Eighteen months into his tenure as Brookfield’s village manager, Keith Sbiral got a raise on May 9.

After meeting in executive session during two consecutive meetings in April and May, the village board voted 5-1 to give Sbiral a 10.3 percent hike in his annual salary, bringing his pay to $150,000.

“Over the past 18 months, the board felt that Keith has done quite an admirable job,” said Village President Kit Ketchmark in a telephone interview. “He’s led numerous initiatives and brought new ideas and is making Brookfield a place people look toward as a leader. None of the improvements have happened by chance.”

The village board approved two other amendments to Sbiral’s contract. He’ll now receive $15,000 annually in deferred compensation, which will be paid into his retirement account. Sbiral’s previous agreement called for him to receive $5,000 annually in deferred compensation.

In addition, the board agreed to increase, from three months to four, the amount of severance pay Sbiral would receive as a result of being terminated by the village for any reason.

The remainder of Sbiral’s contract remains the same. Sbiral receives 25 days of paid vacation a year, but he receives no vehicle, cellphone or home internet allowances. He also does not participate in the village health insurance plan or receive additional compensation in lieu of participating in that plan.

Sbiral, hired in 2006 as assistant village manager, was promoted to the top management job in the village effective October 2014. His contract at the time set his salary at $136,000 and ran through April 2017, which coincides with the next election for village president.

While he was assistant manager, Sbiral also served as village treasurer, as head of the building department and as its technology director. He also spent time supervising the finance department and was the village’s TIF district expert and grant writer.

In his time since being named manager, Sbiral has overhauled the building department by creating a new community and economic development department. He hired a director for that department and has replaced the police chief and public works director.

Ketchmark said Sbiral’s new salary better reflects the market for village managers in the area, and his performance had earned him the substantial hike in pay.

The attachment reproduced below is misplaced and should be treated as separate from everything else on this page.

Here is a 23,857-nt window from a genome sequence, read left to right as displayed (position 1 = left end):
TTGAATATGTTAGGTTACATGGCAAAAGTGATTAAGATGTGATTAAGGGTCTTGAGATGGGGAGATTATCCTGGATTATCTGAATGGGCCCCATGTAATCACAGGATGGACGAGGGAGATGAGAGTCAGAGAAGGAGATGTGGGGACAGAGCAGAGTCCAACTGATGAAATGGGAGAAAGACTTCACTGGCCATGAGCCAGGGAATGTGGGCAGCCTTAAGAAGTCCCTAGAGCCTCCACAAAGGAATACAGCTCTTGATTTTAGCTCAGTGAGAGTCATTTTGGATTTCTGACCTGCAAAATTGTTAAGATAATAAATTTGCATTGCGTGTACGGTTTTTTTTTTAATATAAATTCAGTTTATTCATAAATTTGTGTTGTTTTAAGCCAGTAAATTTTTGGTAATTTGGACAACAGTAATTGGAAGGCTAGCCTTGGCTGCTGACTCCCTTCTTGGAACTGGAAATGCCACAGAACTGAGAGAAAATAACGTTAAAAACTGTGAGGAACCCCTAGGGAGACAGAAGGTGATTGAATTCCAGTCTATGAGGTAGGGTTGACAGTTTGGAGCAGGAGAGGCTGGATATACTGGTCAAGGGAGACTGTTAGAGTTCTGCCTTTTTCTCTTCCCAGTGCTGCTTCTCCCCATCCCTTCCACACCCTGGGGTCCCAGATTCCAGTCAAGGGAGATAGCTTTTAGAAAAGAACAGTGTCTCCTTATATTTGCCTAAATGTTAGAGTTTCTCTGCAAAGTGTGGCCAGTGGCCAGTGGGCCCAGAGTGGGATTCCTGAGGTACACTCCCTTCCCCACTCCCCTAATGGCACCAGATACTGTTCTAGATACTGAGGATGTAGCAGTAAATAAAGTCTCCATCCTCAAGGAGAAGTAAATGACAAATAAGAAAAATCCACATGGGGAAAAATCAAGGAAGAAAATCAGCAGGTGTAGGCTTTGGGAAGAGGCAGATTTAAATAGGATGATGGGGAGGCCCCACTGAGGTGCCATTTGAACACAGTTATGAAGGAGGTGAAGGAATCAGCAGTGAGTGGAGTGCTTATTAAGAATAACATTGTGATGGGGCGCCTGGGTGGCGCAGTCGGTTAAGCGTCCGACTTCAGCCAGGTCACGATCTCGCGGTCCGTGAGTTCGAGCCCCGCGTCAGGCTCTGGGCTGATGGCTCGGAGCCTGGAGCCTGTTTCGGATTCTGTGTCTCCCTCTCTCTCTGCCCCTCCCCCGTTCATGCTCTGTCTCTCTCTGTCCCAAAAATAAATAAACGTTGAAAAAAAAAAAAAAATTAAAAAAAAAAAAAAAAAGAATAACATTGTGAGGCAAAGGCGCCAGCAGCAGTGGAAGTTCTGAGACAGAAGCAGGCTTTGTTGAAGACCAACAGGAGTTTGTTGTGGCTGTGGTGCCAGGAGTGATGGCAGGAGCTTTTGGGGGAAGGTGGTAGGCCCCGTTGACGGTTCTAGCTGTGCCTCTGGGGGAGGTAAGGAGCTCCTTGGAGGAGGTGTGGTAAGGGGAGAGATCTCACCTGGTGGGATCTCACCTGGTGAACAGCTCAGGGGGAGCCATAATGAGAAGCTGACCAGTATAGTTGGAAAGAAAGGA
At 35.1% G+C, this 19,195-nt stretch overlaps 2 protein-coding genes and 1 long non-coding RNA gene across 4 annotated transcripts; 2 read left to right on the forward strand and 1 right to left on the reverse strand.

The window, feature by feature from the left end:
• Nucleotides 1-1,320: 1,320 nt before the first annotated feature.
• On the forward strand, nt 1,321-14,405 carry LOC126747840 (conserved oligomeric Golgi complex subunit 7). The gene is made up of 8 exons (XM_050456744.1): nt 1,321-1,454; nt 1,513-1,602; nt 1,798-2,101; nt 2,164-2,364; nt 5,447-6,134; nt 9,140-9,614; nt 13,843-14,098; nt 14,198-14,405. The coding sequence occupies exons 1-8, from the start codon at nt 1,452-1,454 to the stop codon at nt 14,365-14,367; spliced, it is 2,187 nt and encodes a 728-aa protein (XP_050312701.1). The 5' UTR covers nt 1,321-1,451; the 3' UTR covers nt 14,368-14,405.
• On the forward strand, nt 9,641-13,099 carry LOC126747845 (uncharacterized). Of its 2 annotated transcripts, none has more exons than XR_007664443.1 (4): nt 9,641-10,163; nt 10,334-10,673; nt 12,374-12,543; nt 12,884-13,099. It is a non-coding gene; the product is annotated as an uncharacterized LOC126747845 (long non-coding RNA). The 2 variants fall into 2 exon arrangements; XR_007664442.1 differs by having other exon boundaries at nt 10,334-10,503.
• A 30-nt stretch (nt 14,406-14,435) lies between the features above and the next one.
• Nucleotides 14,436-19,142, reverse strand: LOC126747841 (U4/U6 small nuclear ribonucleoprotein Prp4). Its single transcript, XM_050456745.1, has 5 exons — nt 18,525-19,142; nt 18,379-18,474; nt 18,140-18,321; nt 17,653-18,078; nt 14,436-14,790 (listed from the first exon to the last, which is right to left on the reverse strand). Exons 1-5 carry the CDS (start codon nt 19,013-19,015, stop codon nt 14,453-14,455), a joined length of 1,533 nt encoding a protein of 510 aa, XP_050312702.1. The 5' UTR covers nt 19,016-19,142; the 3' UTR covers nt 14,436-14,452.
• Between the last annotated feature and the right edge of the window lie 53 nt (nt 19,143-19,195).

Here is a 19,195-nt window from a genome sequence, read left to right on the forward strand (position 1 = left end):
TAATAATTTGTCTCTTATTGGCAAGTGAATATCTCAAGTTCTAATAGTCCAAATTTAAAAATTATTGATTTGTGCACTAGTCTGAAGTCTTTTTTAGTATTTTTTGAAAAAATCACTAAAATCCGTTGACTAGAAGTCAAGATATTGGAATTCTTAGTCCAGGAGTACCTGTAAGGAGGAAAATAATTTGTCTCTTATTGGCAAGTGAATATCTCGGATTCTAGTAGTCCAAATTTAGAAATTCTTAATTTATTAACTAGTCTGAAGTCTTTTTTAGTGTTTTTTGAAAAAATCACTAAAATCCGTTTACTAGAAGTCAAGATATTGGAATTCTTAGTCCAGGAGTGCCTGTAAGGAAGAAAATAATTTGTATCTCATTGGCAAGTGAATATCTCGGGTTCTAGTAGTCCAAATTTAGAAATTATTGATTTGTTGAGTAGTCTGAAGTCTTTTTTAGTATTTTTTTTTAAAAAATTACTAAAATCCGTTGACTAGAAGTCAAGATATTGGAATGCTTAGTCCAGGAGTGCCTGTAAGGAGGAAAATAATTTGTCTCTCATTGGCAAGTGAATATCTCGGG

“It is a lot of money and we understand that,” Ketchmark said, “but you have to put that in the perspective of the market for that person. In a town of our size, with a budget our size, it’s important to look at it in that context.”

Trustee Michelle Ryan, who voted against the changes to Sbiral’s contract, said that, while she was “strongly supportive of an increase” in pay for Sbiral, she felt a 10 percent hike was just too much.

“It was an extraordinary increase for a mid-contract adjustment,” said Ryan, noting that while Sbiral laid out strong reasons for increasing his salary — he reportedly wanted to be paid $160,000 — she felt Sbiral was being paid at a fair market rate for suburban Cook County.

“I looked at the different compensation levels of different village managers around here, and what I concluded was that the salary we previously negotiated was in line with other Cook County suburbs,” Ryan said. “For a community of our scale, he was well in line with the high end of what village managers are getting.”

Ryan said that while you might find higher salaries for managers of communities in DuPage of Lake counties, those weren’t the salaries Brookfield trustees needed to be looking at.

Sbiral did not respond to several phone messages left by the Landmark.

Jessica Frances, who was hired as Riverside’s village manager on Jan. 1, 2015 after nearly three years as the village’s finance director, is paid $119,000 annually. Guy Belmonte, who just completed his 15th year as village administrator in North Riverside, was paid $147,455 during the most recent fiscal year, which ended April 30.  

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